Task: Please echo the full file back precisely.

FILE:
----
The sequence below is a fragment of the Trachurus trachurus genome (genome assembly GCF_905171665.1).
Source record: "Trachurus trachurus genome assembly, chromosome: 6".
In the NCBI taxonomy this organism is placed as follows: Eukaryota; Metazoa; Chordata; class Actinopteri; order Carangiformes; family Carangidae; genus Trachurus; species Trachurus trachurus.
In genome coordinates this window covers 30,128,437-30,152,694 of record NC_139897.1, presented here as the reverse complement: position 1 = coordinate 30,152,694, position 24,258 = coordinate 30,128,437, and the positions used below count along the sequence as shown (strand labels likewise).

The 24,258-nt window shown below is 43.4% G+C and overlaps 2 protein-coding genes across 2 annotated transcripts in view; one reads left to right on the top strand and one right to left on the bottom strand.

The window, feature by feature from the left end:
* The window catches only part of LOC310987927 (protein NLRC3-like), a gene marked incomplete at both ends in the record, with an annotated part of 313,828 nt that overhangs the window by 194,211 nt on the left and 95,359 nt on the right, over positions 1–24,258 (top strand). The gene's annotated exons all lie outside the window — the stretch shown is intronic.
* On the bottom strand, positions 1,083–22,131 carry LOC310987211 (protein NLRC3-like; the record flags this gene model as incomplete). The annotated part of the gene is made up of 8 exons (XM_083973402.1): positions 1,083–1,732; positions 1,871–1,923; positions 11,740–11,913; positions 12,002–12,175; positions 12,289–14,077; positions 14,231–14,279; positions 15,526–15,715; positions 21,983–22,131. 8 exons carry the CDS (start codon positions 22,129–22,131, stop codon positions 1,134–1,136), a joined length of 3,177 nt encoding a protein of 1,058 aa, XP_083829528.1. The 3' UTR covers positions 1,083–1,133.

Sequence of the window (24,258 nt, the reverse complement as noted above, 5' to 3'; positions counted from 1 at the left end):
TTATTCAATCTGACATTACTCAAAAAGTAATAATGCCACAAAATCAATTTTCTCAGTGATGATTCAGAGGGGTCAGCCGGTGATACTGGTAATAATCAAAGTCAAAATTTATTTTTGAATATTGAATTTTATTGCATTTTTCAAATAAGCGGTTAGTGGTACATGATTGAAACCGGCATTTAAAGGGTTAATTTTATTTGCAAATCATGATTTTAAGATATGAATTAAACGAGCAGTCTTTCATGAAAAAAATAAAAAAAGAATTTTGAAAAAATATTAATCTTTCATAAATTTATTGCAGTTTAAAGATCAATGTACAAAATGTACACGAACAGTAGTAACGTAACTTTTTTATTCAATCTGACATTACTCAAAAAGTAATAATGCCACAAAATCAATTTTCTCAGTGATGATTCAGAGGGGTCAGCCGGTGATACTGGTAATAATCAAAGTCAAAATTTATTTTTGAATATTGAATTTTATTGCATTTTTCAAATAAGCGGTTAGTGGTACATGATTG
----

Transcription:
The sequence below is a fragment of the Trachurus trachurus genome (genome assembly GCF_905171665.1).
Source record: "Trachurus trachurus genome assembly, chromosome: 6".
In the NCBI taxonomy this organism is placed as follows: Eukaryota; Metazoa; Chordata; class Actinopteri; order Carangiformes; family Carangidae; genus Trachurus; species Trachurus trachurus.
In genome coordinates this window covers 30,128,437-30,152,694 of record NC_139897.1, presented here as the reverse complement: position 1 = coordinate 30,152,694, position 24,258 = coordinate 30,128,437, and the positions used below count along the sequence as shown (strand labels likewise).

The 24,258-nt window shown below is 43.4% G+C and overlaps 2 protein-coding genes across 2 annotated transcripts in view; one reads left to right on the top strand and one right to left on the bottom strand.

The window, feature by feature from the left end:
* The window catches only part of LOC310987927 (protein NLRC3-like), a gene marked incomplete at both ends in the record, with an annotated part of 313,828 nt that overhangs the window by 194,211 nt on the left and 95,359 nt on the right, over positions 1–24,258 (top strand). The gene's annotated exons all lie outside the window — the stretch shown is intronic.
* On the bottom strand, positions 1,083–22,131 carry LOC310987211 (protein NLRC3-like; the record flags this gene model as incomplete). The annotated part of the gene is made up of 8 exons (XM_083973402.1): positions 1,083–1,732; positions 1,871–1,923; positions 11,740–11,913; positions 12,002–12,175; positions 12,289–14,077; positions 14,231–14,279; positions 15,526–15,715; positions 21,983–22,131. 8 exons carry the CDS (start codon positions 22,129–22,131, stop codon positions 1,134–1,136), a joined length of 3,177 nt encoding a protein of 1,058 aa, XP_083829528.1. The 3' UTR covers positions 1,083–1,133.

Sequence of the window (24,258 nt, the reverse complement as noted above, 5' to 3'; positions counted from 1 at the left end):
TTATTCAATCTGACATTACTCAAAAAGTAATAATGCCACAAAATCAATTTTCTCAGTGATGATTCAGAGGGGTCAGCCGGTGATACTGGTAATAATCAAAGTCAAAATTTATTTTTGAATATTGAATTTTATTGCATTTTTCAAATAAGCGGTTAGTGGTACATGATTGAAACCGGCATTTAAAGGGTTAATTTTATTTGCAAATCATGATTTTAAGATATGAATTAAACGAGCAGTCTTTCATGAAAAAAATAAAAAAAGAATTTTGAAAAAATATTAATCTTTCATAAATTTATTGCAGTTTAAAGATCAATGTACAAAATGTACACGAACAGTAGTAACGTAACTTTTTTATTCAATCTGACATTACTCAAAAAGTAATAATGCCACAAAATCAATTTTCTCAGTGATGATTCAGAGGGGTCAGCCGGTGATACTGGTAATAATCAAAGTCAAAATTTATTTTTGAATATTGAATTTTATTGCATTTTTCAAATAAGCGGTTAGTGGTACATGATTG